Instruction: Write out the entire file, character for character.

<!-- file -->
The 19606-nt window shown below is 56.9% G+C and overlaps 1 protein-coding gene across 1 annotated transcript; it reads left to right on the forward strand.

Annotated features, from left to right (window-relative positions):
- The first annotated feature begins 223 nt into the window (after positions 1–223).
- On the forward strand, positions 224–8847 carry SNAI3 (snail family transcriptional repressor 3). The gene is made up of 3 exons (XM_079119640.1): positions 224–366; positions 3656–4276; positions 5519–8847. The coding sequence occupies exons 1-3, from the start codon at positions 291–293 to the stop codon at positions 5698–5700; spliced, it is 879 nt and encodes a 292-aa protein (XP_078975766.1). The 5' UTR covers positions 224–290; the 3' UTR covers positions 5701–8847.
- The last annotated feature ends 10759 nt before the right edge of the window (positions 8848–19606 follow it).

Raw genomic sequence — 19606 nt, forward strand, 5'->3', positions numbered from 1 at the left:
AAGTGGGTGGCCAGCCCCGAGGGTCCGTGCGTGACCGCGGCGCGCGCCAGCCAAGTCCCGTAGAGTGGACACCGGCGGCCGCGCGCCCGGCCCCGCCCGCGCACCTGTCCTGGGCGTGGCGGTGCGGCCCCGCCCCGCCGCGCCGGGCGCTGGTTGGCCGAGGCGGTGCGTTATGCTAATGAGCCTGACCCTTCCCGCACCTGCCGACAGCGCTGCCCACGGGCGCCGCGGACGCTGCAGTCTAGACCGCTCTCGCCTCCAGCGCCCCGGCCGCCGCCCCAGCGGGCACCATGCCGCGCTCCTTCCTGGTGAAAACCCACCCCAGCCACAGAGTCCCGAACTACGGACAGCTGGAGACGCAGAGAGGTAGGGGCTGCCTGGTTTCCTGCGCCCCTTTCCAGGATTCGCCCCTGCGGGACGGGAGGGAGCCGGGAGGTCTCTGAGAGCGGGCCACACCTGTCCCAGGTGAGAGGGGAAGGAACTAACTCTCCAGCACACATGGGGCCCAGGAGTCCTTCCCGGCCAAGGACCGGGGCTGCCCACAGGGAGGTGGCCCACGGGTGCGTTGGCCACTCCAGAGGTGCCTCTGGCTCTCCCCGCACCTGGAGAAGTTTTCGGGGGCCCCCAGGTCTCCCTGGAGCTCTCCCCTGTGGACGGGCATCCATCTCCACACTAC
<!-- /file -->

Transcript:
The 19606-nt window shown below is 56.9% G+C and overlaps 1 protein-coding gene across 1 annotated transcript; it reads left to right on the forward strand.

Annotated features, from left to right (window-relative positions):
- The first annotated feature begins 223 nt into the window (after positions 1–223).
- On the forward strand, positions 224–8847 carry SNAI3 (snail family transcriptional repressor 3). The gene is made up of 3 exons (XM_079119640.1): positions 224–366; positions 3656–4276; positions 5519–8847. The coding sequence occupies exons 1-3, from the start codon at positions 291–293 to the stop codon at positions 5698–5700; spliced, it is 879 nt and encodes a 292-aa protein (XP_078975766.1). The 5' UTR covers positions 224–290; the 3' UTR covers positions 5701–8847.
- The last annotated feature ends 10759 nt before the right edge of the window (positions 8848–19606 follow it).

Raw genomic sequence — 19606 nt, forward strand, 5'->3', positions numbered from 1 at the left:
AAGTGGGTGGCCAGCCCCGAGGGTCCGTGCGTGACCGCGGCGCGCGCCAGCCAAGTCCCGTAGAGTGGACACCGGCGGCCGCGCGCCCGGCCCCGCCCGCGCACCTGTCCTGGGCGTGGCGGTGCGGCCCCGCCCCGCCGCGCCGGGCGCTGGTTGGCCGAGGCGGTGCGTTATGCTAATGAGCCTGACCCTTCCCGCACCTGCCGACAGCGCTGCCCACGGGCGCCGCGGACGCTGCAGTCTAGACCGCTCTCGCCTCCAGCGCCCCGGCCGCCGCCCCAGCGGGCACCATGCCGCGCTCCTTCCTGGTGAAAACCCACCCCAGCCACAGAGTCCCGAACTACGGACAGCTGGAGACGCAGAGAGGTAGGGGCTGCCTGGTTTCCTGCGCCCCTTTCCAGGATTCGCCCCTGCGGGACGGGAGGGAGCCGGGAGGTCTCTGAGAGCGGGCCACACCTGTCCCAGGTGAGAGGGGAAGGAACTAACTCTCCAGCACACATGGGGCCCAGGAGTCCTTCCCGGCCAAGGACCGGGGCTGCCCACAGGGAGGTGGCCCACGGGTGCGTTGGCCACTCCAGAGGTGCCTCTGGCTCTCCCCGCACCTGGAGAAGTTTTCGGGGGCCCCCAGGTCTCCCTGGAGCTCTCCCCTGTGGACGGGCATCCATCTCCACACTAC